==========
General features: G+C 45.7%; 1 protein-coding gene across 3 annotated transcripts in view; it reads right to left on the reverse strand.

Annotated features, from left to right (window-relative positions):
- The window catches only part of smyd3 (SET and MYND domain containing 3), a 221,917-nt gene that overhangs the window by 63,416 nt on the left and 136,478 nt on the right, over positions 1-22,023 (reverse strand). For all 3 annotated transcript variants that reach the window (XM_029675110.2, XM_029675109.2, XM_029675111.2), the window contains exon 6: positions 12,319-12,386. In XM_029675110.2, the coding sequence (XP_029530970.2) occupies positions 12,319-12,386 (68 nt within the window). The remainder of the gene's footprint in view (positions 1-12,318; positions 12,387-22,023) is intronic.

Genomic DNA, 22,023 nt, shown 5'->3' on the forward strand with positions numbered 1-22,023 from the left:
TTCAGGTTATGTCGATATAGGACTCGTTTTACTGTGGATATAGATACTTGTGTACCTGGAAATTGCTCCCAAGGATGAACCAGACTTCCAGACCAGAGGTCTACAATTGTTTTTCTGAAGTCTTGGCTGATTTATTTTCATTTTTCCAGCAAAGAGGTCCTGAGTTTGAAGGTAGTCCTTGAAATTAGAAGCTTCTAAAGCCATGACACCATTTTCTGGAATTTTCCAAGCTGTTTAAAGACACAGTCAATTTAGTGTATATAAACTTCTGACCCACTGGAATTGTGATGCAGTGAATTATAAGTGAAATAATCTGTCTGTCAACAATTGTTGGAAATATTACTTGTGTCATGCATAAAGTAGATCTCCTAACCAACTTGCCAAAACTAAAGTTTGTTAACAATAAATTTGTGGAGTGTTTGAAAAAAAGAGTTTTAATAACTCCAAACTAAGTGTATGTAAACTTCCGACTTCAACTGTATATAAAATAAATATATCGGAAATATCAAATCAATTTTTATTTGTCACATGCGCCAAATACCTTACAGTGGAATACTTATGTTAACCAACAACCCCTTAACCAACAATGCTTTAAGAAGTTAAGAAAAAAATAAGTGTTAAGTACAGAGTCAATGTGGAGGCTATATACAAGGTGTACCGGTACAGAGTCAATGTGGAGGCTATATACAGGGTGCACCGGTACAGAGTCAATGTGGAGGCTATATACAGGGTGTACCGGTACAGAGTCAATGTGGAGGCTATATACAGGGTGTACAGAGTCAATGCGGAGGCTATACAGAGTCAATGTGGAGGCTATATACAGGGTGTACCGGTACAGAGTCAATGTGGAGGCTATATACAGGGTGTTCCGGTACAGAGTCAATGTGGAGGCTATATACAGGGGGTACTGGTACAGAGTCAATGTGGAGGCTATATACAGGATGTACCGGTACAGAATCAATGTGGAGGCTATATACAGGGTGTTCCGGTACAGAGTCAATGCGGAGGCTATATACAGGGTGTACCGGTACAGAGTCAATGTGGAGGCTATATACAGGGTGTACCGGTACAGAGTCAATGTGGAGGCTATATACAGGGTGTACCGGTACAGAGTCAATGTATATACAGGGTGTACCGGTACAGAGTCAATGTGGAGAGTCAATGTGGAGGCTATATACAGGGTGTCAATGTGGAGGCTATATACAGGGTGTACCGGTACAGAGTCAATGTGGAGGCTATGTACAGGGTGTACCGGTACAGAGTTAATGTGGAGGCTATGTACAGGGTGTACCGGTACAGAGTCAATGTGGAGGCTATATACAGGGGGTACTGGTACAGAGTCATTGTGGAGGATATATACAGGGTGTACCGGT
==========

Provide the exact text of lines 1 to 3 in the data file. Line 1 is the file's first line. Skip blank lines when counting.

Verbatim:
General features: G+C 45.7%; 1 protein-coding gene across 3 annotated transcripts in view; it reads right to left on the reverse strand.

Annotated features, from left to right (window-relative positions):
- The window catches only part of smyd3 (SET and MYND domain containing 3), a 221,917-nt gene that overhangs the window by 63,416 nt on the left and 136,478 nt on the right, over positions 1-22,023 (reverse strand). For all 3 annotated transcript variants that reach the window (XM_029675110.2, XM_029675109.2, XM_029675111.2), the window contains exon 6: positions 12,319-12,386. In XM_029675110.2, the coding sequence (XP_029530970.2) occupies positions 12,319-12,386 (68 nt within the window). The remainder of the gene's footprint in view (positions 1-12,318; positions 12,387-22,023) is intronic.